“The LORD is my shepherd, there is nothing I shall want. In green pastures he makes me lie down. To still waters he leads me. He restores my soul. He guides me along right paths for the sake of his name. Even though I walk through the valley of the shadow of death, I will fear no evil, for you are with me; your rod and your staff comfort me.” (Ps 23, 1-4)
Basilica of St. Therese
Ever since she was a child, St. Therese had a strong desire to become a Carmelite nun. At the age of 15, she pleaded before Pope Leo XII to allow her to enter the order. During her time as a Carmelite, Thérèse discovered the “true Saint of Love” in St. John of the Cross, who helped her to escape a sort of dark night in the soul. In encountered St. John of the Cross, she was led to accepted her smallness and establish her “little way,” describing it as, “It is impossible for me to grow up, so I must bear with myself such as I am with all my imperfections. But I want to seek out means of going to heaven by a little way, a way that is very straight, very short, and totally new.” She then abandoned herself to Jesus and her life became a continual acceptance of the will of the Lord. She, too, developed an immense appreciation for the grind of everyday life, believing in and teaching us that life presents enough challenging and opportunities for grace, for God is everywhere—in every situation and person, and in the ordinary, simple and small details of life. Her aim was to do ordinary things with extraordinary love. Her embodiment and exuberance of love played a part in the understanding of her as the “little flower of Jesus,” for she desired to give glory to God by just being her beautiful self among all the other flowers in God’s garden.
“I know now that true charity consists in bearing all our neighbors’ defects – not being surprised at their weakness, but edified at their smallest virtues.” – St. Therese of Lisieux
Inside the Basilica of St. Therese
“Miss no single opportunity of making some small sacrifice, here by a smiling look, there by a kindly word; always doing the smallest right and doing it all for love.” – St. Therese of Lisieux
Lower level Chapel
“You know well enough that our Lord does not look so much on the greatness of our actions nor even at their difficulty, but at the love with which we do them.” – St. Therese of Lisieux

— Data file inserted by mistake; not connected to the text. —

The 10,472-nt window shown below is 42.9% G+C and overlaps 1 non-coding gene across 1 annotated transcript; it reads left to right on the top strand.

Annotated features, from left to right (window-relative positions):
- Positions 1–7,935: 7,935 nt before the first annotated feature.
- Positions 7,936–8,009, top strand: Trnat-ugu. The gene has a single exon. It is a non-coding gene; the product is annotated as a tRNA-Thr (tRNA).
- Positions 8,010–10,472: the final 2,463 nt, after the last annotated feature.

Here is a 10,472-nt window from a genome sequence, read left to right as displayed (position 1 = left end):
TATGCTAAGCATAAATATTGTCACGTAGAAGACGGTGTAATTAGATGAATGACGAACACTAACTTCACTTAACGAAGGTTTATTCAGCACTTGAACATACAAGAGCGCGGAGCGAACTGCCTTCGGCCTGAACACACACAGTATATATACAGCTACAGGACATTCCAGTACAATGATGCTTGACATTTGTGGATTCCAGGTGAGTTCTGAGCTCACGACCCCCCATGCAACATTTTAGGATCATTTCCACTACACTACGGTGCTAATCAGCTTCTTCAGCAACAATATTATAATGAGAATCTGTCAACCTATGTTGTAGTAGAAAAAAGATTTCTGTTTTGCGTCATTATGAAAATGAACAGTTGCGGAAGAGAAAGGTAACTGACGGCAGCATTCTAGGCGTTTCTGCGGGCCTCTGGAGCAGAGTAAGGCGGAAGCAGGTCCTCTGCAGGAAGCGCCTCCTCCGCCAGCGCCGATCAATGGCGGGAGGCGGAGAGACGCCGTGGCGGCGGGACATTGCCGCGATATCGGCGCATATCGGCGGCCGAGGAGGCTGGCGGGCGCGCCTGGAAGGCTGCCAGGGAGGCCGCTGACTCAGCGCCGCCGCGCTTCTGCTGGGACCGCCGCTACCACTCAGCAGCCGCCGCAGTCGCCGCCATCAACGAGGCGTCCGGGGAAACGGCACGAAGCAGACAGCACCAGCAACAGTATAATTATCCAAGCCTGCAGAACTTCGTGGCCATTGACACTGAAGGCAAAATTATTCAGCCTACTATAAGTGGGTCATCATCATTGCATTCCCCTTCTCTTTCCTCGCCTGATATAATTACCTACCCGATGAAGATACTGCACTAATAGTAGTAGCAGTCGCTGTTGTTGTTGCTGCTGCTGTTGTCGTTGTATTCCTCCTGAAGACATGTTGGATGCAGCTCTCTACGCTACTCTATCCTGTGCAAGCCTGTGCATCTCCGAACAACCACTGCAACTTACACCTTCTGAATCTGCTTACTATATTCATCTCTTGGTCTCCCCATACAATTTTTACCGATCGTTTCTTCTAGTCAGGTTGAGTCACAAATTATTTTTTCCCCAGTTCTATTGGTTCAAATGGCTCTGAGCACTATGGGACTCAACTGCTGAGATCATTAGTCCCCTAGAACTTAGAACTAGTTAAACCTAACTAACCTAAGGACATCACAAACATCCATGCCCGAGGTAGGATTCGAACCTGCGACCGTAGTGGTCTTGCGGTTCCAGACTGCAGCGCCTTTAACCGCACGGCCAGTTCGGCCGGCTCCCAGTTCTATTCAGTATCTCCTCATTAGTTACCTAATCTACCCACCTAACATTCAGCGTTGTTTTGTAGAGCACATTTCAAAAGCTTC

“One must have passed through the tunnel to understand how black its darkness is.” – St. Therese of Lisieux
St. Therese’s Home – les Buissonnets
St. Therese’s Father moved her family to les Buinsonnets when Therese was five years old. Five years later, her sister Pauline, who was like a second mother to her, enter the Carmelite order. Thérèse was suffered from an undiagnosable sickness during this time. However, an encounter with the statue of the Virgin Mary at her bedside in which “[s]uddenly, Mary’s face radiated and love” cured her inexplicable illness. This Marian intercession moved her to attempt to enter the Carmelite convent for the first time, though she was too young at the time. Les Buissonnets was where Therese had her Christmas conversion at the age of 14 in 1886. She found the strength in her soul to leave behind her childhood sensitivity. Thérèse’s shadow of self-doubt, depression, and uncertainty was suddenly lifted from her and replaced with a new inner calm and conviction. Thérèse herself describes the experience as one in which her “heart was filled charity. I forgot myself to please others and, in doing so, became happy myself.”
“I will spend my heaven doing good on earth.” – St. Therese of Lisieux
Notre-Dame de Chartres
Chartres Cathedral is a UNESCO World Heritage Site located about 50 miles from Paris. Construction of the Cathedral of Our Lady of Chartres begin in 1145 and continued through the 13th century. It’s beautiful 12th-13th century stained glass is in remarkable condition and is believed to be one of the most complete collections of stained glass in the world. The two spires can be seen upto 40km away and serve as a guide to pilgrims walking through the plains.
“Do I abandon myself entirely to the will of God? Do I find my peace in him?”
Inside Chartres Cathedral
The tunic of the Blessed Virgin (Sancta Camisa) is believed to be housed here and to have been gifted by Charlemagne. The stone floor still bears its ancient labyrinth used for contemplation and meditation. Many pilgrims venerate “Our Lady of the Pillar” and leave their sorrows at the foot of her statue. “Notre-Dame de la belle-verriere” the so-called “beautiful window” survived a 12th century fire at Chartres and is considered the “Mona Lisa of stained glass.” The diaphanous unoxidized cobalt blue of her dress continues to draw admiration.
“Do I trust that whatever God calls me to, he will give me the strength to pursue it?”
“Am I ready to say “yes” to anything that the Lord calls me to?”